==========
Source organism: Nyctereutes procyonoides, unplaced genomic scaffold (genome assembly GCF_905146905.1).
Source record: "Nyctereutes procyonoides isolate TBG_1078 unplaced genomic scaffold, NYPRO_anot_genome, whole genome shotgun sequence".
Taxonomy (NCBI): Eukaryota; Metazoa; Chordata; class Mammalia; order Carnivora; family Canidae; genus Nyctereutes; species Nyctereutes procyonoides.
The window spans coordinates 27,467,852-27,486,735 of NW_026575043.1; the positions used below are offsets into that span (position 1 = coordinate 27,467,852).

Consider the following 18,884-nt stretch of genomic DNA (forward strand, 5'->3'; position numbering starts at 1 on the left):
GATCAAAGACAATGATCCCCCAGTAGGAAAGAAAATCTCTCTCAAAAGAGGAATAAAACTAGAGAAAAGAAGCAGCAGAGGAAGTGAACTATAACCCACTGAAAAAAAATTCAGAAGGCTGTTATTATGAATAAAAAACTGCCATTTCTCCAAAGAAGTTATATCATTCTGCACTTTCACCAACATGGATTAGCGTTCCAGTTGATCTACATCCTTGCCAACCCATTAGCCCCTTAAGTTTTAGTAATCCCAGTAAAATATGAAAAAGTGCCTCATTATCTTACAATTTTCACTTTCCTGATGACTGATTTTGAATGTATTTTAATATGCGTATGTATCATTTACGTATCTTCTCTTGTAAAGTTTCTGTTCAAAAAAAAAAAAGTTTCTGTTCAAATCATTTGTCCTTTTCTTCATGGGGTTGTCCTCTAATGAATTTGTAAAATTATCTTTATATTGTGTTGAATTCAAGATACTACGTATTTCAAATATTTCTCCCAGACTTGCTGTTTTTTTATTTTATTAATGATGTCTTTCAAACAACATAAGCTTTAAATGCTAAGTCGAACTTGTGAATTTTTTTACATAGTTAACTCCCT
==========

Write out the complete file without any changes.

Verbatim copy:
Source organism: Nyctereutes procyonoides, unplaced genomic scaffold (genome assembly GCF_905146905.1).
Source record: "Nyctereutes procyonoides isolate TBG_1078 unplaced genomic scaffold, NYPRO_anot_genome, whole genome shotgun sequence".
Taxonomy (NCBI): Eukaryota; Metazoa; Chordata; class Mammalia; order Carnivora; family Canidae; genus Nyctereutes; species Nyctereutes procyonoides.
The window spans coordinates 27,467,852-27,486,735 of NW_026575043.1; the positions used below are offsets into that span (position 1 = coordinate 27,467,852).

Consider the following 18,884-nt stretch of genomic DNA (forward strand, 5'->3'; position numbering starts at 1 on the left):
GATCAAAGACAATGATCCCCCAGTAGGAAAGAAAATCTCTCTCAAAAGAGGAATAAAACTAGAGAAAAGAAGCAGCAGAGGAAGTGAACTATAACCCACTGAAAAAAAATTCAGAAGGCTGTTATTATGAATAAAAAACTGCCATTTCTCCAAAGAAGTTATATCATTCTGCACTTTCACCAACATGGATTAGCGTTCCAGTTGATCTACATCCTTGCCAACCCATTAGCCCCTTAAGTTTTAGTAATCCCAGTAAAATATGAAAAAGTGCCTCATTATCTTACAATTTTCACTTTCCTGATGACTGATTTTGAATGTATTTTAATATGCGTATGTATCATTTACGTATCTTCTCTTGTAAAGTTTCTGTTCAAAAAAAAAAAAGTTTCTGTTCAAATCATTTGTCCTTTTCTTCATGGGGTTGTCCTCTAATGAATTTGTAAAATTATCTTTATATTGTGTTGAATTCAAGATACTACGTATTTCAAATATTTCTCCCAGACTTGCTGTTTTTTTATTTTATTAATGATGTCTTTCAAACAACATAAGCTTTAAATGCTAAGTCGAACTTGTGAATTTTTTTACATAGTTAACTCCCT